Amblyraja Radiata

Rajidae

Rajiformes

Inshore

15 - 25 pounds

20" - 41"

Starry Ray Game Fish Quality Poor
Starry Ray Meal Quality Poor

Starry Ray

Starry Ray
Also Known As: Thorny Skate, Thorny Back, Thornback, Starry Skate, Miller, Maiden Ray

Starry Ray (Amblyraja radiata) Fish Description

Also known as Thorny Skate, Thorny Back, Thornback, Starry Skate, Miller, and Maiden Ray, the Starry Ray is a member of the Rajidae family.

The Starry Ray has no dorsal nor anal spine. Its body is shaped like a rhomboid; juveniles have a rounder shape, however. The tail of the Starry Ray is shorter than its body; it has 10 large thorns. Its shoulders also have two or three large thorns. It has a snout that is stiff, short, and bluntly triangular. Strangely, the Starry Ray’s upper surface is very rough due to the solid thornlets scattered all over it. A row of large thorns numbering 13 to 17 lines its nape up to the dorsal fin. 

 

Diet & Size

Starry Rays love to feed on bony fish and crustaceans. They also like amphipods, decapods, polychaetes, herring, redfish, haddock, cod, finfish, eel, anemones, shrimp, and crabs. The average length of Starry Ray is 34 inches; its weight can reach up to 25 pounds. It is reported that their maximum lifespan is 28 years.

 

Interesting Facts About the Starry Ray 

  • The Starry Ray’s scientific name came from the Greek word amblys, meaning ‘darkness’, and the Latin word raja, meaning ‘ray’.
  • Starry Rays pair with another through an embrace.
  • This oviparous species can lay 10 to 45 egg cases each year.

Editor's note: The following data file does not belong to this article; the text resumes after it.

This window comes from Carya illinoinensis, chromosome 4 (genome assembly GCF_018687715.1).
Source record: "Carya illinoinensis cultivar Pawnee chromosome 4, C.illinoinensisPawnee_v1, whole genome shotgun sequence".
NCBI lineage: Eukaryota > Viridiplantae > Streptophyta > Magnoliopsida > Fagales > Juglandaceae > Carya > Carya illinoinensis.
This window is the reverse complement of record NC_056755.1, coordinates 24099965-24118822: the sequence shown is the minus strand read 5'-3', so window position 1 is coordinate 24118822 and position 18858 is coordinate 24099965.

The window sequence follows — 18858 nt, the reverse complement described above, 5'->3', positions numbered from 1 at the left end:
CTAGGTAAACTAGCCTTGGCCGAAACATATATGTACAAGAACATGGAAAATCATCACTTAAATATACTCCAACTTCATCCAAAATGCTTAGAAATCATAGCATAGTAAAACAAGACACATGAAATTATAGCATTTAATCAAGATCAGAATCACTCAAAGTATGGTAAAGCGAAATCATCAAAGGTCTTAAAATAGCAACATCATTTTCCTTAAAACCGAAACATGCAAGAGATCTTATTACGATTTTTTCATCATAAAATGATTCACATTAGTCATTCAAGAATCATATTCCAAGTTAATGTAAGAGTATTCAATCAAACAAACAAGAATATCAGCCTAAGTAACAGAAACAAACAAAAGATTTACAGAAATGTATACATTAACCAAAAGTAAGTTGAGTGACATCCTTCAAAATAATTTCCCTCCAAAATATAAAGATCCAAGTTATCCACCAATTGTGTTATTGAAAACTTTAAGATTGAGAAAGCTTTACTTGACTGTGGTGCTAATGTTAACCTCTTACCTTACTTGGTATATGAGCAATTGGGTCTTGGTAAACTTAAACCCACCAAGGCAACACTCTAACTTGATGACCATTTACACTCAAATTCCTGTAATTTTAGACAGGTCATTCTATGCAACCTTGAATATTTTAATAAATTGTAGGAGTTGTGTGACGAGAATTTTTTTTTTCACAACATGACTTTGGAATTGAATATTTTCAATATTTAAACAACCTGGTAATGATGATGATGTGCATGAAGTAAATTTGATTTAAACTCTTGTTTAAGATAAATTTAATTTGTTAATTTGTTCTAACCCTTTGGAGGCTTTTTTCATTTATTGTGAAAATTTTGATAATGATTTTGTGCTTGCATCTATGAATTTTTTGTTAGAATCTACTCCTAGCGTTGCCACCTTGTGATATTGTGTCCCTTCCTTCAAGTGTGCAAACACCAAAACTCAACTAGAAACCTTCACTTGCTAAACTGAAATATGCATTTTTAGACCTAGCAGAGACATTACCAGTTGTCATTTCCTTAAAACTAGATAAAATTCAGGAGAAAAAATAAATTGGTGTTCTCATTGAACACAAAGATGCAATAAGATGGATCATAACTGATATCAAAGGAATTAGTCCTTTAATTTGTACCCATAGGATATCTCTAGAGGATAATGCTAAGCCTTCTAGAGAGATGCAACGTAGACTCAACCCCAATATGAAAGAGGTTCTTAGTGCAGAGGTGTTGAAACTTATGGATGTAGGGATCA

• Starry Rays produce egg capsules which hatch outside the body; each egg capsule is 1 to 4 inches long and 1 to 3 inches wide.
  • The Starry Ray has a diamond-shaped pectoral disk.
  • Unlike other rays, the Starry Rays do not have venomous spines which are harmful to humans.
  • Starry Rays may look similar to flatfishes, but they are more closely related to sharks. 

 

Starry Ray — Fishing Techniques

Commercial anglers capture Starry Ray using seines. They haul them in using seining ropes. Bottom-trawls is another common technique for fishing Starry Ray. Sometimes, inshore vessels target Starry Rays with longlines and tanglenets.

The IUCN tagged Starry Ray as Vulnerable. The National Marine Fisheries Service labeled it as a “Species of Concern”. Usually, Starry Rays are caught as bycatch in otter trawls; they are usually discarded in the process. Due to its status, it has been included in the cod recovery plan which aims to reduce bycatch of this species.

Starry Ray habitats are in danger due to otter trawls which cause significant damage.

 

Habitat and Distribution

The Starry Ray is a demersal, oceanodromous, marine fish species thriving in brackish and salty waters measuring 1,400 feet in depth. They thrive in waters with temperatures ranging from 30 °F to 57 °F and at depths measuring 66 feet to 3, 281 feet.

This species is abundant in the North Atlantic waters as well as the neighboring Arctic parts. They span areas from Svalbarg, Greenland and Iceland up to the English Channel. Starry Rays also thrive in the western part of the Baltic Sea and the northern part of the North Sea. They encompass waters from Greenland and Canada up to South Carolina in the US.